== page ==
What is Brachycephalic Obstructive Airway Syndrome (BOAS)?

Brachycephalic breeds are dog breeds with a short muzzle. Some of the breeds that are considered brachycephalic include:

  • French Bulldog

  • Bulldog

  • Pug

  • Pekingese

  • Shih tzu

  • Japanese Chin

  • Boxer

  • Boston terrier

BOAS refers to the unique way being squishy-faced (brachycephalic) affects breathing.

Signs of BOAS include:

  • Noisy breathing, especially with exercise

  • Snoring

  • Snorting

  • Tired easily with exercise

  • Collapse

  • Coughing

  • Gagging

  • Retching

  • Vomiting

  • Regurgitating

Most Frenchies, Bulldogs and Pugs have a degree of BOAS because of:

  1. Size of their nostrils (very small opening)

  2. Length of their soft palate (the piece of tissue that hangs over the back of their throats)

  3. Small size of their trachea (windpipe)

  4. The way their skull is shaped

The smaller nostrils reduces the amount of air that can flow through the nose, while the floppy soft palate prevents air from getting through the mouth. 


How do you fix BOAS?

There are a few key points to remember:

  1. Weight control – weight loss is so important to reduce the severity of BOAS

  2. Avoid hot humid weather – this can cause overheating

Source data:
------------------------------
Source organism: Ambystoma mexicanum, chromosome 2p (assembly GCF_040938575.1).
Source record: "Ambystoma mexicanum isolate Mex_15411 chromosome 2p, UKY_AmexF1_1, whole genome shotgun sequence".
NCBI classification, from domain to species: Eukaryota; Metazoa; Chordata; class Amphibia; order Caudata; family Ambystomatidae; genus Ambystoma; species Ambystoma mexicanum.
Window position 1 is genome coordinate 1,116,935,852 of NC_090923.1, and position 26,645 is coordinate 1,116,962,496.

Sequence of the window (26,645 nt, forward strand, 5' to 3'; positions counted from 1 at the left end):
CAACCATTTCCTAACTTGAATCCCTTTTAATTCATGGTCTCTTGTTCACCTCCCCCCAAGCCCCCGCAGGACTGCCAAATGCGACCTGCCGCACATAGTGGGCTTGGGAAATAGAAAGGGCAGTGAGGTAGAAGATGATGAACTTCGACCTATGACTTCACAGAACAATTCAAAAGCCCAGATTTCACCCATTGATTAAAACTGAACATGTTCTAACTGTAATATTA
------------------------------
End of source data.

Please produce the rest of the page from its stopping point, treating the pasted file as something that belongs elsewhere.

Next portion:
3. Avoid stress

  4. Avoid over-exercising

  5. Keep cool indoors in summer


Surgery can involve:

  1. Nostrils: Trimming the nostrils to help widen them.

  2. Soft palate: Trimming the elongated soft palate. If the soft palate is thickened, a folded flap palatoplasty (to shorten and thin the soft palate) may be used.

  3. Laryngeal saccules: Trimming of the laryngeal saccules which block the trachea (windpipe).


What's up      Doc?

IVDD-Intervertebral Disc Disease

UC Davis has published data on the frequency of the mutation of the CDDY gene responsible for Chondrodystrophy. Chondrodystrophy is a short-legged phenotype characteristic of many dog breeds, such as French Bulldogs and Dachshunds. Chondrodystrophy includes a short-legged phenotype as well as susceptibility to intervertebral disc disease.


According to this data 79% of French Bulldogs carry 2 copies of CDDY, 20% carry 1 copy, and only 1% are clear. Please note that puppies from 2 clear parents have still gotten IVDD later in life.

The key in avoiding IVDD in your Frenchie is active prevention. 


IVDD is a disease that effects the spinal cord over time, but it might not be apparent until there is a trigger. Unfortunately, a dog who appears to be completely healthy one day may take a fall or jump in such a way that a disc becomes ruptured. IVDD is a degenerative (gradual) process, but a jump or fall can damage a disc that has already been weakened by IVDD and bring on an acute phase of the disease.

Symptoms can range from mild to severe and can include:

• Unwillingness to jump

• Pain and weakness in rear legs

• Knuckling under

• Paralysis

• Crying out in pain

• Muscle spasms over back or neck

• Hunched back or neck with tense muscles

• Reduced appetite and activity level

• Loss of bladder and/or bowel control

Diagnosing and reversing/treating IVDD